— No such thing as a bad season in college football. If you ask me, they are all memorable, some with twists and turns, others with start-to-finish domination, most with unforgettable characters and performances.
Here are the season-ending awards for 2009:
The Alabama Crimson Tide. Coach Nick Saban has quickly assembled a powerful program that looks like it will last for a long, long time. The Tide had a close call or two — needing two blocked field-goal attempts against Tennessee, then a road escape at Auburn in the Iron Bowl — but who doesn’t? Alabama, better prepared and more physical, left no doubt with a 32-13 win against Florida at the SEC championship game.
Most exciting game
Cincinnati 45, Pittsburgh 44. The Bearcats locked down a 12-0 season and their second straight BCS bowl appearance, despite trailing 31-10 on the road. Special teams became a huge factor. Mardy Gilyard immediately answered with a kickoff-return touchdown. Later, Pittsburgh botched an extra-point attempt. Oh, and the drama unfolded in a snowstorm, making for great television.
Most exciting game (runner-up)
Oregon 37, Oregon State 33. The Civil War decided the Pac-10’s Rose Bowl bid — and the anticipation of that was excitement enough. Then the Ducks and Beavers staged a wonderfully dramatic game that featured six lead changes and a combined 878 yards of offense. More drama: LeGarrette Blount, who had been suspended, then inactive since his punch of a Boise State player on Sept. 3, entered in the third quarter and scored a key touchdown.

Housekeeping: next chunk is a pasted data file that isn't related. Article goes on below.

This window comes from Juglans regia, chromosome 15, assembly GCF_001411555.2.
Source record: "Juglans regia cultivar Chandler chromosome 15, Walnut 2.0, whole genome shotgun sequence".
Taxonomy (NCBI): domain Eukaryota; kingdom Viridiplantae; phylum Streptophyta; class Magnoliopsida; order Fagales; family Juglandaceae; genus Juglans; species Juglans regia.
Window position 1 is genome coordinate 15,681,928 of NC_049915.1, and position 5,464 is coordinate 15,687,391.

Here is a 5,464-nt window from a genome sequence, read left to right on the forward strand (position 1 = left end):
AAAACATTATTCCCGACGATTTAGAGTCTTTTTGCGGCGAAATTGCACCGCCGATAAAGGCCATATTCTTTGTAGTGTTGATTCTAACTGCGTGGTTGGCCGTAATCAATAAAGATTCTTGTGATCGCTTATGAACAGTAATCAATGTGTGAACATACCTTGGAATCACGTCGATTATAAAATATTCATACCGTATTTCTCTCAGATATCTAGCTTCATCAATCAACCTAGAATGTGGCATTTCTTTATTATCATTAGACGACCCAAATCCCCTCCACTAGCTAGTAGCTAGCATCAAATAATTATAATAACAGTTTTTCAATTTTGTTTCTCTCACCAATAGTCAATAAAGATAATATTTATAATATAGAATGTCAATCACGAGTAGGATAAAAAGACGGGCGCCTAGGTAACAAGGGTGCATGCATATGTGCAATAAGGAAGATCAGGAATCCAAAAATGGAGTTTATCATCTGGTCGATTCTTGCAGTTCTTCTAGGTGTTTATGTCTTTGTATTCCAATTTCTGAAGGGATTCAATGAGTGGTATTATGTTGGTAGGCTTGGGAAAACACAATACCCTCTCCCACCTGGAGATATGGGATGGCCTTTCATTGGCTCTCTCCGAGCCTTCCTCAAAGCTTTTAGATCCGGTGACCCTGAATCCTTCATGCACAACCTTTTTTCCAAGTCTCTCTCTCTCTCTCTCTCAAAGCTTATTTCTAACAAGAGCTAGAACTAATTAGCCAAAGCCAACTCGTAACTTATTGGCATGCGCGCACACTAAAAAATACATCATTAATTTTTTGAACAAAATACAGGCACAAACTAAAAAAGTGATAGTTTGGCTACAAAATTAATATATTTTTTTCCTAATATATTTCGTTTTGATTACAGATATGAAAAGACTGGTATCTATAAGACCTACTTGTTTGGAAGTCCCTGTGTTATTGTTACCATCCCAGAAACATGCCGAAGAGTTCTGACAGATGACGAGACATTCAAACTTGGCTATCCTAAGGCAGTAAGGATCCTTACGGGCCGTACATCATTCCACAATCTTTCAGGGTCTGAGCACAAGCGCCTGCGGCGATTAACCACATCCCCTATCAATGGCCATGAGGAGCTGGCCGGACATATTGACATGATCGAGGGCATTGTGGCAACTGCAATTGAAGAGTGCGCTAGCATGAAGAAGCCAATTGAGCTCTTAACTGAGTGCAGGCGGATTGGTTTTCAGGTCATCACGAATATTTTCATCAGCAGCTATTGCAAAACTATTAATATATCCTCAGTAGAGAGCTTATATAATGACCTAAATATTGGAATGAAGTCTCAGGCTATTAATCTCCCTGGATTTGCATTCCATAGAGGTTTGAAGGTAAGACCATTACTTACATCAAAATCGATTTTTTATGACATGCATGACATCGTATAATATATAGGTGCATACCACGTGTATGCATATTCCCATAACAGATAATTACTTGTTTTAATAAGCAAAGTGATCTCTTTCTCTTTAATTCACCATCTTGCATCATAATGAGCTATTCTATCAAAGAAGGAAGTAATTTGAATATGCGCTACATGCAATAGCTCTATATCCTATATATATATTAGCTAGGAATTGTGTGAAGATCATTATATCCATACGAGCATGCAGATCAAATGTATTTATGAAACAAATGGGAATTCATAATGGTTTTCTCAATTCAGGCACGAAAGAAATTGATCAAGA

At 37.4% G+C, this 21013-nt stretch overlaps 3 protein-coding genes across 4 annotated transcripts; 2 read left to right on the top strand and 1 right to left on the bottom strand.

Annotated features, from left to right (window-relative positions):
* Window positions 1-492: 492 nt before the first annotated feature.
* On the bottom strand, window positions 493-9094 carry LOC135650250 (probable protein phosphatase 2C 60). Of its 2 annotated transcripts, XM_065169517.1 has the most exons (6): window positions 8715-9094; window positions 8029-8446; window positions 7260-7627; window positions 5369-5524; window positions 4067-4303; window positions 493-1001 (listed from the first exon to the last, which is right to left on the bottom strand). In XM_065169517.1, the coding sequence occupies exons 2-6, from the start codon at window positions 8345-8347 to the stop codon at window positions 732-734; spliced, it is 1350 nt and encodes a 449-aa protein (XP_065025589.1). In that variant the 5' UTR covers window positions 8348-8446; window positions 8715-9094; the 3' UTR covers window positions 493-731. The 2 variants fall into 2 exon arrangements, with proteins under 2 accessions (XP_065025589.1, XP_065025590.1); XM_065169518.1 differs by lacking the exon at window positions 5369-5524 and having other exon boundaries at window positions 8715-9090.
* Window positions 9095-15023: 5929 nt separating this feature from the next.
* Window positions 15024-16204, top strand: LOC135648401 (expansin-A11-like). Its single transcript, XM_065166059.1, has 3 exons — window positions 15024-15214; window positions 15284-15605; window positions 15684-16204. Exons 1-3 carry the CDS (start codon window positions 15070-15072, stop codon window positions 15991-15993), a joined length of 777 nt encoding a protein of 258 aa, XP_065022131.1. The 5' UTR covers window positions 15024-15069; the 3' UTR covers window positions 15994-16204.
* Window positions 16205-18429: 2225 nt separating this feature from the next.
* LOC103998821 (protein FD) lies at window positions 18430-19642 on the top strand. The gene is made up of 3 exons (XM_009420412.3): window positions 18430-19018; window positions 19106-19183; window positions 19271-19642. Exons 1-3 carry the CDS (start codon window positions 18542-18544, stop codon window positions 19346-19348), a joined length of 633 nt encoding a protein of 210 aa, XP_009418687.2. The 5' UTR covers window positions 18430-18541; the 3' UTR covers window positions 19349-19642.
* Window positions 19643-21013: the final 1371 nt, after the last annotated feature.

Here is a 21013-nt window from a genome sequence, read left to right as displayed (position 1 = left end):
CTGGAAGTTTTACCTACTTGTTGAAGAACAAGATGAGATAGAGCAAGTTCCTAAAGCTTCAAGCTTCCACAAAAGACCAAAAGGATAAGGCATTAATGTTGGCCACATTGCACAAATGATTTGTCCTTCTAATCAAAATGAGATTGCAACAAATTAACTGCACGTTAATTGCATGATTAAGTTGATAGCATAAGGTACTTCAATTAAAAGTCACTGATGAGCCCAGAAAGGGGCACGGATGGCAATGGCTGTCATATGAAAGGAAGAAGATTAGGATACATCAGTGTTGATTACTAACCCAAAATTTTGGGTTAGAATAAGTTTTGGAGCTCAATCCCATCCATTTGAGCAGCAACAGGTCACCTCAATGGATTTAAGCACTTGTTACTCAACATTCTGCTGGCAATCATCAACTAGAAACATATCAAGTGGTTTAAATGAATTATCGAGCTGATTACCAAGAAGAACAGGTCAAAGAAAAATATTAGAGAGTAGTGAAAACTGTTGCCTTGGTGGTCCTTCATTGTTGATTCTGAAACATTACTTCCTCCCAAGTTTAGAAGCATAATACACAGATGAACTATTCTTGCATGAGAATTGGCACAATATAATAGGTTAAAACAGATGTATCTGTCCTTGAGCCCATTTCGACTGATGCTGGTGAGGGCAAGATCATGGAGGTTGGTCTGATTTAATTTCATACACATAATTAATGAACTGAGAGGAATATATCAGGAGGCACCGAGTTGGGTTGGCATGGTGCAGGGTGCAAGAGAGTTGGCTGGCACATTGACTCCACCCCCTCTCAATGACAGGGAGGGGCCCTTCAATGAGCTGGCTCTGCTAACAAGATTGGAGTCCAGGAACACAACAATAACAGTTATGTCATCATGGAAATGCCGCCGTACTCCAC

Best offensive player
Toby Gerhart, Stanford. With 10 games of 100 yards or more (including three that surpassed 200 yards) and 26 touchdowns, the Cardinal had an imposing force.
Best defensive player
Ndamukong Suh, Nebraska. The defensive tackle does more than occupy blockers. He makes plays — huge plays — and could be the NFL draft’s No. 1 selection.
Texas senior Colt McCoy has won a record 45 games and has his Longhorns positioned for a national championship. Good thing that final second was put back on the clock at the Big 12 Championship Game or else McCoy would have a lot of explaining to do.
Most electrifying player
C.J. Spiller, Clemson. He was the nation’s only player to score a touchdown in each game. He produced a touchdown five different ways (rushing, receiving, kickoff return, punt return and passing). He moved to 7,416 all-purpose yards, third all-time. And he nearly won the ACC championship — all by himself.